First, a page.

The last time I can recall seeing someone eating with reckless abandon, I think it must have been a kid. In general, by the time people hit adulthood (or hell, even our teenage years, if not earlier) there’s such a stigma around eating and food that enjoying it is usually the last thing on people’s minds. Not everyone’s, of course, but I do think that the full sensory experience of eating is a rare thing nowadays.

    And C-Town? I hate trying to speak for someone else, but I think you did miss the point a bit of the post. Even if you take “reckless abandon” to mean a “disregard for consequences” (which completely misses the indulgent, lose-yourself-in-the-experience, live-for-the-moment connotations of the phrase), one cookie – or rather two – doesn’t warrant that much concern. Further, there’s a real problem with our culture when a grown woman has to rationalize away her desire for a single cookie with public statements of guilt, regardless of the wording used.

    And also, we’re all chemically dependent on *food* if you think about it. People with a sweet tooth who eat more sugar might be more likely to crave it, sure, but don’t think that all our cravings aren’t determined by our internal chemistry. To me, it sounds like you’ve doomed intuitive eating without ever truly trying it or listening to what others’ experiences with it are like.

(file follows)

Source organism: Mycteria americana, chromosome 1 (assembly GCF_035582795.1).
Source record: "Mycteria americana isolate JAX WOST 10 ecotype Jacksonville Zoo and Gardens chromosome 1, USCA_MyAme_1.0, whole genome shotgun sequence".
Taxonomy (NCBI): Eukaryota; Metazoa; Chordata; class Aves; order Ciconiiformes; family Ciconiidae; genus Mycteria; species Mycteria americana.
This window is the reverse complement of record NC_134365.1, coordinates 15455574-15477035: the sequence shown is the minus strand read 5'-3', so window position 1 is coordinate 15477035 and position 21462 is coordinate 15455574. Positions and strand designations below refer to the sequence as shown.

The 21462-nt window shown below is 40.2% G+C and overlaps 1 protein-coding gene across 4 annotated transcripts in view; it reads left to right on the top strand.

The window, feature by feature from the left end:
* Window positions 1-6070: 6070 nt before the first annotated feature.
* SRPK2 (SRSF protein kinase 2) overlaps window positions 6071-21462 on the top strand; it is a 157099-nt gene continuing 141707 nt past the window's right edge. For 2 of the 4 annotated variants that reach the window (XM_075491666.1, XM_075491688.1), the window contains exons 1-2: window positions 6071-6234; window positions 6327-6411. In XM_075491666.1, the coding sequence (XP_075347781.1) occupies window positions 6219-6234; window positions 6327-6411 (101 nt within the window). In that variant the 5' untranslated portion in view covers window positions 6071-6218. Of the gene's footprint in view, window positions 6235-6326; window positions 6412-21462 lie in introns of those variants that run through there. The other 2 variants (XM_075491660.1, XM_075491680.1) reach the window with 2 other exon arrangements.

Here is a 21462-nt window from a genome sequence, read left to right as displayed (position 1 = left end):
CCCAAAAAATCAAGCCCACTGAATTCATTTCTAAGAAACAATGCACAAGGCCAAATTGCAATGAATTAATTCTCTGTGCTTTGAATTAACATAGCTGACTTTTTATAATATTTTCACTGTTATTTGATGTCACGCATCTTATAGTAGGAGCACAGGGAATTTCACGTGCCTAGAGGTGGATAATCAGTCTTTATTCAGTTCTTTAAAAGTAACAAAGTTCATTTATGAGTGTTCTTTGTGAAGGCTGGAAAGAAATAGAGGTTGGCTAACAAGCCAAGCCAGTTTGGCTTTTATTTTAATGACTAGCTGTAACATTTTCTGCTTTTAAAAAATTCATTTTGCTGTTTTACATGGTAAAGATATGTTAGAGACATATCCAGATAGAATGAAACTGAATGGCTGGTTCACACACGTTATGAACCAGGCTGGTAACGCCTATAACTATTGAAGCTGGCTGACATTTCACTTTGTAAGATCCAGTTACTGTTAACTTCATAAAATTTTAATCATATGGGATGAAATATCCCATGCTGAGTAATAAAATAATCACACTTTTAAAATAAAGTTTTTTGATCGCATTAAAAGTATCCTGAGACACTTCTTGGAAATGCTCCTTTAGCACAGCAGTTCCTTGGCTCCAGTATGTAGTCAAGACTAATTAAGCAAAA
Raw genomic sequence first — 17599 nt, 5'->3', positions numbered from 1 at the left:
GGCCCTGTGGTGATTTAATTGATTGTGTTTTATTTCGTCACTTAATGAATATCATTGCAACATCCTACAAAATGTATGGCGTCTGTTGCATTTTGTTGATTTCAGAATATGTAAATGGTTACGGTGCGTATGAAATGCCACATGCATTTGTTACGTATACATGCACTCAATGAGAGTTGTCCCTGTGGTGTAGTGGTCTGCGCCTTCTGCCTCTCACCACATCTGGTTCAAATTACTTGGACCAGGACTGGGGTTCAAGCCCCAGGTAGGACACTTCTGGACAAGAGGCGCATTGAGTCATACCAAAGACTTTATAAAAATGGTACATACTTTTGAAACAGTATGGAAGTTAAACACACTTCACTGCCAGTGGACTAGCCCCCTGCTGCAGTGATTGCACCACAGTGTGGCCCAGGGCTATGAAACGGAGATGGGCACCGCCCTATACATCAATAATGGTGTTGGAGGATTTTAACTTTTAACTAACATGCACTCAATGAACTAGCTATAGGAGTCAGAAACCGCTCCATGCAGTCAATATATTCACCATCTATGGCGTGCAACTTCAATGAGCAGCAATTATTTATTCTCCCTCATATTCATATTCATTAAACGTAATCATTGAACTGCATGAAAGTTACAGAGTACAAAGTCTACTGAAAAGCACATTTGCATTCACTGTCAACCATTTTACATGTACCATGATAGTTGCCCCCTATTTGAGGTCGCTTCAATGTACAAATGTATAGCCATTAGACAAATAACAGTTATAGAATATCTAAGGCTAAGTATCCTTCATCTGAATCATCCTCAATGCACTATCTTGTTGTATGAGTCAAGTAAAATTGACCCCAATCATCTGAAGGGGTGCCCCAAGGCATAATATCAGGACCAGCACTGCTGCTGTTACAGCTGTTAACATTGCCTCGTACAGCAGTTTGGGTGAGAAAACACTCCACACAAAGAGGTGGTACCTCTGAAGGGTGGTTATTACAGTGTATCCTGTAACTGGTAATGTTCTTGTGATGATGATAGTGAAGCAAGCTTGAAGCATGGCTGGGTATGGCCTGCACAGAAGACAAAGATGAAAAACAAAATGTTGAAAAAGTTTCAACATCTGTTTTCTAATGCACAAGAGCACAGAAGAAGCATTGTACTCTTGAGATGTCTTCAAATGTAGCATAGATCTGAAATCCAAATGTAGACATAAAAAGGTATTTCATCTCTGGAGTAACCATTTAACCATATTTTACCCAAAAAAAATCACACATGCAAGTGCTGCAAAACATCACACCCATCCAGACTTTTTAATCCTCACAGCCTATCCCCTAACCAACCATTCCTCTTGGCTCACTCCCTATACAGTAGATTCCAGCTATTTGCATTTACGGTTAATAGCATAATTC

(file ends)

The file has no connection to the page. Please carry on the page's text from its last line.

5. 5 Karen
    April 23, 2008 at 10:23 am

    *raises hand* I have a small little problem with hypoglycemia. If I don’t have sugar, and, since I don’t make a habit of chewing sugar cane, nearly all of mine is processed in some manner, I get weak, shaky, and ill. Obviously I have a chemical dependency, is the solution avoidance? Or is the solution to make sure I get enough and don’t get sick?

  6. April 23, 2008 at 11:40 am

    It makes me sad when I see anyone trying so hard to rationalize the desire for one freaking cookie or a sliver of cake. Just eat it, already. Stop with the hand-wringing and enjoy a small pleasure!

    I refuse to feel guilty for cuddling my cat when the floor needs sweeping, and I refuse to feel guilty for enjoying a sweet snack now and again…or even often.